Posted on November 5, 2021 by Jay Lavroff
Parsha Toldot, Genesis 25:19−28:9
In this week’s Torah portion, Toldot, begins an epic wrestling match between two very dissimilar twins, Jacob and Esau. The Torah is full of bitter sibling rivalries, for example Cain and Abel, and Joseph and his brothers. But the struggle between Jacob and Esau is different. It is so deeply rooted that it actually begins before they are born, with fighting in their mother’s womb.
Their differences are apparent from the moment of birth. Esau, the first born, and was large, hairy and red, while Jacob was small and fair. Jacob, an opportunist from the start, was born holding on to Esau’s heel, apparently in both a last ditch effort to win that intrauterine wrestling match and an initial attempt to steal Esau’s birthright. This feud continued through adulthood, until one of them took the high road and ended it all. You may be surprised to learn that the peacemaker was not the twin who found God’s favor and would later be known as Israel. If you come to services next week you will hear more about that.
Here are twin brothers who are polar opposites; so different that each of their parents preferred one over the other. Isaac favored Esau, a rugged man of the field and a hunter, and all the things that Isaac was not. Rebecca doted on the younger, quieter and more vulnerable Jacob. As you can imagine, this made for a high degree of family disfunction. And despite his “bookish” demeanor, it is Jacob who emerges as the schemer, the deceiver and the wrong-doer.
As the twins get older, Jacob never misses a chance to try and accomplish what he began before the boys took their first breath; to eclipse his older brother. In one of the best-known episodes in the Torah, Jacob strikes a crushing blow. Esau returns from hunting and is famished. Jacob is cooking a stew, and Esau asks for some. Instead of sharing with his brother, Jacob offers to exchange the food for Esau’s birthright. Esau, perhaps not appreciating the significance of the birthright, or maybe just thinking with his stomach, agrees, saying “what good is my birthright if I die of starvation.”
The intrigue is far from over. In another familiar story, Jacob takes advantage of his aged and blind father Isaac, in order to again swindle his brother. This time he has an accomplice, his mother Rebecca. Isaac tells Esau to go hunting and prepare Isaac’s favorite meal, and when he returns, Isaac will give Esau his blessing. Rebecca overhears this and hatches an elaborate plan with Jacob to steal the blessing. Jacob will put on a disguise of goat skins to make the blind Isaac think it is Esau’s rough skin. When Jacob brings food to Isaac and Isaac asks who he is, Jacob lies and says that he is Esau. Isaac cannot see but is not deaf, and he is suspicious of the imposter. He tells Jacob to come near and feels the goat skins, saying “you sound like Jacob, but you feel like Esau.” Isaac asks a second time, “are you really Esau?” and Jacob, undeterred, lies a second time and says he is. And so Jacob steals the blessing that rightfully belongs to Esau. The blessing is highly significant, as Isaac says that the recipient will have the bounty of the earth and nations will serve and bow down to him. Jacob, it seems, has finally realized his goal of being elevated above his older brother.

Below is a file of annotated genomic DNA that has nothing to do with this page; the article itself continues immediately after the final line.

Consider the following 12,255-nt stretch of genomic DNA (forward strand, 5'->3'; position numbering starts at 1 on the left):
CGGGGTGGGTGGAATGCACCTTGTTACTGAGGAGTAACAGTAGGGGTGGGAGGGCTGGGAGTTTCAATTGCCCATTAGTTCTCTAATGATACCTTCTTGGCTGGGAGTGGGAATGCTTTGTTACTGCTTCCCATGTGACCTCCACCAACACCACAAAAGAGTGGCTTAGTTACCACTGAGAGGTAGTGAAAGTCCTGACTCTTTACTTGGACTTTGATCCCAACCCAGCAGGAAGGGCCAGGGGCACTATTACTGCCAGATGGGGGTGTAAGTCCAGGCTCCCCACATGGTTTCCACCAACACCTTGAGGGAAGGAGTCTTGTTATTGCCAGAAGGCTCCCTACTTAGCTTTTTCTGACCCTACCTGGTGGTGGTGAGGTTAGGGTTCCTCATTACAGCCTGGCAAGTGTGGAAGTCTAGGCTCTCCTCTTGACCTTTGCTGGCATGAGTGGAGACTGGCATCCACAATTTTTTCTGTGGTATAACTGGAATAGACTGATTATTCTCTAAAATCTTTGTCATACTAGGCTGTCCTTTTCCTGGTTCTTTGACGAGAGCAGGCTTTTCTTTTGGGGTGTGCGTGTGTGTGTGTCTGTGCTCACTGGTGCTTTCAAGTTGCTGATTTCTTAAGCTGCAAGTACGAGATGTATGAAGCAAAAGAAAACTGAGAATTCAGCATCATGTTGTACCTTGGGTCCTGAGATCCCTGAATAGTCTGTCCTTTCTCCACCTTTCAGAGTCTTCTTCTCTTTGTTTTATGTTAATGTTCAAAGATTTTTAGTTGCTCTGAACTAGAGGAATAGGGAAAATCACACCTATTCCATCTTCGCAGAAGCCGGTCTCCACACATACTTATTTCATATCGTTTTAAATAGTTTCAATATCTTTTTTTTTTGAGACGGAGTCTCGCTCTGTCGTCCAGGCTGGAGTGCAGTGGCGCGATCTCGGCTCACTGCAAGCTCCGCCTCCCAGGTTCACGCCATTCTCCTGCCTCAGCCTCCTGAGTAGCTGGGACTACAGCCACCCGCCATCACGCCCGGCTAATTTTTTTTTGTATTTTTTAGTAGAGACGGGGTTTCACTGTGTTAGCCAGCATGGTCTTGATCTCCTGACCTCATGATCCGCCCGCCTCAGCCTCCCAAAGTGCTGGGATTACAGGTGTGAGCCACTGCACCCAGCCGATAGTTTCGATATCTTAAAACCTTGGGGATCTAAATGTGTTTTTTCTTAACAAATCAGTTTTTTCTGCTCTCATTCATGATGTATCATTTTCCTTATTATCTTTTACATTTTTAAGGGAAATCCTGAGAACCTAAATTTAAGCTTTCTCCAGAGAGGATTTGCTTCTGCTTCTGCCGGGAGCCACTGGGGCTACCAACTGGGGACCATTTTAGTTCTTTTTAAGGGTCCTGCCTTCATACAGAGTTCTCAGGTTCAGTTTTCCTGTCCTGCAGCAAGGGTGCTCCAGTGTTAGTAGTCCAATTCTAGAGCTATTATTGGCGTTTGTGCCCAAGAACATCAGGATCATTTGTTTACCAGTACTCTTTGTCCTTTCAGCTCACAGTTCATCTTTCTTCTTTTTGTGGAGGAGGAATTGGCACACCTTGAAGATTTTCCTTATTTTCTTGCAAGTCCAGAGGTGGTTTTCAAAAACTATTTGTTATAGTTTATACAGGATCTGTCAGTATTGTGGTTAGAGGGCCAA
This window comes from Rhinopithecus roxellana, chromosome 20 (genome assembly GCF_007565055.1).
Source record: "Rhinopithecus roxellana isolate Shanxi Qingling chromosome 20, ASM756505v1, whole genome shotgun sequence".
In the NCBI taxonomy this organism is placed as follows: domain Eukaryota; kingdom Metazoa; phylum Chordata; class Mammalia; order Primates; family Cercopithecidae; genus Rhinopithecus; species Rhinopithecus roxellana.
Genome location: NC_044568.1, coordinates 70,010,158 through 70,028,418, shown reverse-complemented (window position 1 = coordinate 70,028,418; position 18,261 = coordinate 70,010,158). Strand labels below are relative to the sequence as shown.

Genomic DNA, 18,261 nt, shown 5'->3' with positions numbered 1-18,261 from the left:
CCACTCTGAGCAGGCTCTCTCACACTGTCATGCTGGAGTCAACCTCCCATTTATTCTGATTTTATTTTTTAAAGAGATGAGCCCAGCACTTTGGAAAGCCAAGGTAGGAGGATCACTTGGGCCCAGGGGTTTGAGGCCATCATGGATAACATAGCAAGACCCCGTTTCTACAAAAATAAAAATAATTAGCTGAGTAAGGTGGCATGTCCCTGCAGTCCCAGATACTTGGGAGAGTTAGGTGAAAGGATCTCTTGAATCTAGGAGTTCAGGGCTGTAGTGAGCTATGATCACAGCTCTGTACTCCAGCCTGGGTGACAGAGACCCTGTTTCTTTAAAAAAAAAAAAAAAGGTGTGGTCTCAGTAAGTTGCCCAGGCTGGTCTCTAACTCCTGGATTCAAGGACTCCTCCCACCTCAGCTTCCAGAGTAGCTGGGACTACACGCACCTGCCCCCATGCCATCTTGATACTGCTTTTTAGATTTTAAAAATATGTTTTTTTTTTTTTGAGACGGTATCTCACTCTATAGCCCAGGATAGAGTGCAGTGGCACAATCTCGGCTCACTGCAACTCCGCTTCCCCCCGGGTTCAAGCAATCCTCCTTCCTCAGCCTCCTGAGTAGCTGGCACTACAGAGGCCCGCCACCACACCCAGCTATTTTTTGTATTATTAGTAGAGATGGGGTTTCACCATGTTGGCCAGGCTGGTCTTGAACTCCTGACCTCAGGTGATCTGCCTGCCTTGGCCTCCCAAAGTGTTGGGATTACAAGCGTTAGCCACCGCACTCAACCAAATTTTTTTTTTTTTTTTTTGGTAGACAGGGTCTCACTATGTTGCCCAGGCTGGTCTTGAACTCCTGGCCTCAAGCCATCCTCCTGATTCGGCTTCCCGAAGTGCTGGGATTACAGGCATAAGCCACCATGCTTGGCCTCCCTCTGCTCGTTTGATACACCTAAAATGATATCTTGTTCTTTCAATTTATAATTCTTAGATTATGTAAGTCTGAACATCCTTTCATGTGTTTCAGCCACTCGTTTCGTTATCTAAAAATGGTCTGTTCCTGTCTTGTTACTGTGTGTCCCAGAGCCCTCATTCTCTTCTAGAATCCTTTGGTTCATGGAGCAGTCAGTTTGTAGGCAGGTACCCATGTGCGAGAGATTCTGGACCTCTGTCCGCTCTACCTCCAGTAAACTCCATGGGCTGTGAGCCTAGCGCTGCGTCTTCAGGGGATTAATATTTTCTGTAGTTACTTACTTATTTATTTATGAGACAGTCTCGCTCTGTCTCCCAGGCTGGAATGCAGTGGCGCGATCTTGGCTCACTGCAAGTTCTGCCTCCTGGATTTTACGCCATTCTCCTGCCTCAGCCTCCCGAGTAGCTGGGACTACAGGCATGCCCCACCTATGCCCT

When Esau learns that Jacob has stolen his blessing he is furious and vows to kill Jacob. Jacob, showing himself to be not just a thief but a coward, flees. Fortunately, despite the jealousy, betrayal, hatred, and resentment, this is not the end of the twins’ story. As I said earlier, one of them is wise enough to make peace.
But a nagging question lingers; why is the dishonest, conniving Jacob the brother who is extolled and immortalized? Why is he allowed to capitalize on his crimes? And what about Esau, the victim? Why is he relegated to a comparatively minor role in the Biblical odyssey? Is it because he gave in to base impulse and traded his birthright for a bowl of stew? Or was he too dull to appreciate the importance of the birthright and therefore too rough a character to merit the role of patriarch?
Does it really matter?
While very different people, these are both Isaac’s sons. Why couldn’t both their talents could be appreciated? We know that Jacob is a critical link, perhaps the critical link, in the story of the Jewish people. If not for Jacob there would be no Joseph coming to power in Egypt, and therefore no migration of Jacob to Egypt, and therefore no enslavement, and therefore no Moses and no Exodus, and so on. But what would have happened to us as a people if we did not accept the needed contributions of people like Esau? The shrewdness of the Jacobs of the world may have come to nothing without the resourcefulness and strength of the Esaus.
Toldot reveals that the one who on the outside appears superior and finds favor in the eyes of others is not always what they appear to be. Jacob is dishonest, he covets what his brother has, and he takes advantage whenever he can. He does not stand up to his mother when she conspires to steal the critically important blessing from his ailing father. Instead, consistent with his selfishness, his only concern is that the plot will be discovered and he will be punished. Conversely, Esau, despite his coarse mannerisms, appears to loving and respectful, honest and forthcoming. Perhaps not surprisingly, it is he who eventually ends the feud.
We must be careful about labelling others. We must see others for who and what they really are, not what they appear to be. And while we like to see in others what we would like to see in ourselves, we need to adequately appreciate our differences as well. So we should remember Esau, not just for being duped by his twin brother, but for his own qualities and talents, and the wisdom to ultimately put aside his considerable but justifiable anger, which in turn secured the future of our people .